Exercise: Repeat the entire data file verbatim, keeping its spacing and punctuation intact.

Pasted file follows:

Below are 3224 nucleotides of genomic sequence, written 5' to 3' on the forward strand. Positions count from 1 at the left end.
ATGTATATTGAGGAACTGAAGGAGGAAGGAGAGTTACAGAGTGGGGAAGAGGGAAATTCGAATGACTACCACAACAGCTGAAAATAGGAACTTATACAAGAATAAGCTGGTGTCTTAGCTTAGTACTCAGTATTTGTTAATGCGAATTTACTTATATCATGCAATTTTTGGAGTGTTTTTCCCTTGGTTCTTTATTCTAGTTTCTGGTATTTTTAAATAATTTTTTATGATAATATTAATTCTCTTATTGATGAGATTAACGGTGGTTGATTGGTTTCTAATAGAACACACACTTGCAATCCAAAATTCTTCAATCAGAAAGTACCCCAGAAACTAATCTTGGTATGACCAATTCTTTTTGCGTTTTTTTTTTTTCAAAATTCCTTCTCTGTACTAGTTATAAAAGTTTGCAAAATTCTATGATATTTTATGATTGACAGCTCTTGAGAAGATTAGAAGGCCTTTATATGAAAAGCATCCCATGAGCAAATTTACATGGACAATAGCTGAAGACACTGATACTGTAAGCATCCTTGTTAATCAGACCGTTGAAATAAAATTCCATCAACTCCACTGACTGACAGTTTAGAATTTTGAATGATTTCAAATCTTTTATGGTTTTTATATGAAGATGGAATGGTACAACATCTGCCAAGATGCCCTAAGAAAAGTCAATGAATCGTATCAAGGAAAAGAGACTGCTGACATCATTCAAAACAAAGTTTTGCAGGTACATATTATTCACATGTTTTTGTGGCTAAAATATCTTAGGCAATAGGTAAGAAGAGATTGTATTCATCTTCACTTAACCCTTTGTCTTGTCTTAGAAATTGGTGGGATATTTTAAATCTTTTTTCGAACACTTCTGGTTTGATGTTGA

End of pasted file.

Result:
Below are 3224 nucleotides of genomic sequence, written 5' to 3' on the forward strand. Positions count from 1 at the left end.
ATGTATATTGAGGAACTGAAGGAGGAAGGAGAGTTACAGAGTGGGGAAGAGGGAAATTCGAATGACTACCACAACAGCTGAAAATAGGAACTTATACAAGAATAAGCTGGTGTCTTAGCTTAGTACTCAGTATTTGTTAATGCGAATTTACTTATATCATGCAATTTTTGGAGTGTTTTTCCCTTGGTTCTTTATTCTAGTTTCTGGTATTTTTAAATAATTTTTTATGATAATATTAATTCTCTTATTGATGAGATTAACGGTGGTTGATTGGTTTCTAATAGAACACACACTTGCAATCCAAAATTCTTCAATCAGAAAGTACCCCAGAAACTAATCTTGGTATGACCAATTCTTTTTGCGTTTTTTTTTTTTCAAAATTCCTTCTCTGTACTAGTTATAAAAGTTTGCAAAATTCTATGATATTTTATGATTGACAGCTCTTGAGAAGATTAGAAGGCCTTTATATGAAAAGCATCCCATGAGCAAATTTACATGGACAATAGCTGAAGACACTGATACTGTAAGCATCCTTGTTAATCAGACCGTTGAAATAAAATTCCATCAACTCCACTGACTGACAGTTTAGAATTTTGAATGATTTCAAATCTTTTATGGTTTTTATATGAAGATGGAATGGTACAACATCTGCCAAGATGCCCTAAGAAAAGTCAATGAATCGTATCAAGGAAAAGAGACTGCTGACATCATTCAAAACAAAGTTTTGCAGGTACATATTATTCACATGTTTTTGTGGCTAAAATATCTTAGGCAATAGGTAAGAAGAGATTGTATTCATCTTCACTTAACCCTTTGTCTTGTCTTAGAAATTGGTGGGATATTTTAAATCTTTTTTCGAACACTTCTGGTTTGATGTTGA